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what-is-it-with-the-marlins | August | 2009 Articles

2009 Archives

What is it with the Marlins?

Written by Joe Lucia on .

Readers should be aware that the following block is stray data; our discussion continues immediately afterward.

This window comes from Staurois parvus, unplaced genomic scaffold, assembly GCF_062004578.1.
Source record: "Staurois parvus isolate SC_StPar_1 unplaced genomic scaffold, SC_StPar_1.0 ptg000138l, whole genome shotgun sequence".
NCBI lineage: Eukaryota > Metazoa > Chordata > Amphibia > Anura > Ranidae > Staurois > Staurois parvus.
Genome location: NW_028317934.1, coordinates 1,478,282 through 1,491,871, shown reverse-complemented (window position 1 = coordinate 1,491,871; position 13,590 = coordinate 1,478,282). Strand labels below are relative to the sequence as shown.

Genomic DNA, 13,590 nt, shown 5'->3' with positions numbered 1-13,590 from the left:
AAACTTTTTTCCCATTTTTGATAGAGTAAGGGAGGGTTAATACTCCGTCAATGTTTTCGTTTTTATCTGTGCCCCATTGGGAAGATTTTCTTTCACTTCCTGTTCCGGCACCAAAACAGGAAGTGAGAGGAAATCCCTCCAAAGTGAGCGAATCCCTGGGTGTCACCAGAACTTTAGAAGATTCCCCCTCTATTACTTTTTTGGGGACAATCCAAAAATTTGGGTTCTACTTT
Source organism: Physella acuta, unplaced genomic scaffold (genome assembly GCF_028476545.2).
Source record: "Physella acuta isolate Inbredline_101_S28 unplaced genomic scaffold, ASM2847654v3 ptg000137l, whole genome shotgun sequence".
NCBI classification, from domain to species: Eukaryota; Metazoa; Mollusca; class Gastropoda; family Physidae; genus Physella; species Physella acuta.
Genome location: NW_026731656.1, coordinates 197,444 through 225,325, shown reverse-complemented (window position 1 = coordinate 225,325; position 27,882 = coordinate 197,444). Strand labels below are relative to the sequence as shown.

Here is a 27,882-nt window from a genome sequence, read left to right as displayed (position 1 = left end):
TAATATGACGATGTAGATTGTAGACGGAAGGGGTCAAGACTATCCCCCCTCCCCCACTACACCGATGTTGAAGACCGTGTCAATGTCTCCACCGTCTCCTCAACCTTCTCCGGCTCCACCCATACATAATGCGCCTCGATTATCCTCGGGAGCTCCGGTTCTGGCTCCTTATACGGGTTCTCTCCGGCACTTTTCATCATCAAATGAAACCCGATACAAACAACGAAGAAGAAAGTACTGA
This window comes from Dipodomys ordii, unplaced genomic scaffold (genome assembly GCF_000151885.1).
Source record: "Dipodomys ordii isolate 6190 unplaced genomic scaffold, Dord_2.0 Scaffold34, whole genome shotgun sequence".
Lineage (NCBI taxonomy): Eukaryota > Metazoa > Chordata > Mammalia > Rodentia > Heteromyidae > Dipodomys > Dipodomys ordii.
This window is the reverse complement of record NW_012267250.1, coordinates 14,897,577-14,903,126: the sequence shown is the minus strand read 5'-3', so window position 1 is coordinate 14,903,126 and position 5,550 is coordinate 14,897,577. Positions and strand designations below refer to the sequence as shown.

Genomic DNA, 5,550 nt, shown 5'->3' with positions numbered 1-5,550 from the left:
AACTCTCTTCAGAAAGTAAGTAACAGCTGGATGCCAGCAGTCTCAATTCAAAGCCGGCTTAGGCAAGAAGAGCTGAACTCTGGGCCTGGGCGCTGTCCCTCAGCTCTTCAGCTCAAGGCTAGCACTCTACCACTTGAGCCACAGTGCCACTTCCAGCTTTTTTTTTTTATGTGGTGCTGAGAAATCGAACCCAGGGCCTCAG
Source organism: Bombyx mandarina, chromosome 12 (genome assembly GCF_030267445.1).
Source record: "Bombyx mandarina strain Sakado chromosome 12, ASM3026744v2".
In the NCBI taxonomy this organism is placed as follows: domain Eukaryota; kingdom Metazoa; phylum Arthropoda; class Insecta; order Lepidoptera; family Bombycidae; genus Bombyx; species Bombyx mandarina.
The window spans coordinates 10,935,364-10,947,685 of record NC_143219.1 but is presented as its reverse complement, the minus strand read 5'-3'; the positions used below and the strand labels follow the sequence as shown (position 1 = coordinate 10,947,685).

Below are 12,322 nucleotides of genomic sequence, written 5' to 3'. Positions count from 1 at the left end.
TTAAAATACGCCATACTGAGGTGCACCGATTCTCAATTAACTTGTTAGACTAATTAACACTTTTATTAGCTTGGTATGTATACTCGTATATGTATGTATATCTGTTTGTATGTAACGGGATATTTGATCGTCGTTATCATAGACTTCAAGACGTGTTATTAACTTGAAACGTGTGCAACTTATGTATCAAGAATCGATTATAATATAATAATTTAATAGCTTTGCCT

The Braves are having one heck of a time against the NL East this season. Well, mostly. Against the Nationals, Phillies, and Mets, the team is a combined 22-13. If you can play .628 ball against your division, you have a fantastic shot at getting to the playoffs. Theres only one catch to this...and that is the Florida Marlins. Against their closest competition in the division this season, the Braves are 3-6. Zuh? So um...what exactly is the deal here? When you examine the statistics, the blame can't be put solely on the offense, nor on the pitching. Both aspects of the game are lacking. Of the Braves 8 regular hitters, only Adam LaRoche and Garret Anderson have OPSes against the Marlins that are higher than .850. Unfortunately, Brian McCann and Martin Prado are below .500, while Yunel Escobar is hovering slightly above the mark. In fact, quasi-starter Matt Diaz has struck out in 7 of his 11 at bats against the team, and has worse OPS against Florida than Derek Lowe. You know, Derek Lowe, the pitcher. The real star against Florida is Garret Anderson, with an 1.160 OPS in 8 games. But due to his back injury, Anderson will not be playing in this series at all, which is a huge blow to the team. In fact, the team takes an even bigger hit tonight with Ryan Church having to take the night off due to being banged up. The makeshift outfield being run out tonight includes Omar Infante in left, Reid Gorecki in center, and Matt Diaz in right. The only benefit to that outfield is that with Martin Prado's headaches, Kelly Johnson will get a start at second, and Johnson has been solid against Florida this year (.844 OPS). Anyway, back to the original point. The offense has been really bad against Florida this year. Total OPS? .699. Yipes, just yipes. Do you think they're cognizant of how bad they've got it? But as bad as the offense has been, can they shoulder all of the blame? Of the Braves 5 current starters, 4 of them have faced Florida (Tommy Hanson has his first start versus them this evening). Derek Lowe and Kenshin Kawakami have been absolutely horrendous, each allowing 10 runs in 2 starts and combining to walk 14 in 20 2/3 innings. They've also allowed 5 home runs, 4 of which were courtesy of Kawakami. And then theres Javier Vazquez, who despite a 28:3 K:BB ratio, has allowed 3 homers and has an ERA near 5 and a pair of losses in 3 starts. The only Braves starter having any success is Jair Jurrjens and his 2.77 ERA. So we know the starting pitching has been bad, but what about the bullpen? Well, 5 of the members of the current Braves bullpen have not allowed a run, while Peter Moylan has only allowed 1 in a bullpen high 5 innings of work. Ace closer Rafael Soriano has allowed a pair of runs this year, most famously blowing a save and letting Ross Gload walk off back on July 28th, which is a huge loss in the grand scheme of things today. Soriano aside, the rest of the bullpen has been terrific. Mike Gonzalez has especially been a bright spot, with 7 strikeouts in 3 2/3 innings. One positive about the pitching has been the amount of strikeouts the team has been getting, averaging 9.86 per 9 innings against the Marlins. The home runs on the other hand, can be completely out of control. So what does it all come down to in the long run? If the Braves are able to give the bullpen a lead, the game should be gravy. Of course, its much easier said than done against these young Marlins pitchers. Thankfully, the Braves miss Josh Johnson, but will still hit Ricky Nolasco tomorrow evening. Unfortunately, when the Braves venture to Miami next weekend, the team hits both Nolasco and Johnson. And that...is never a recipe for success.

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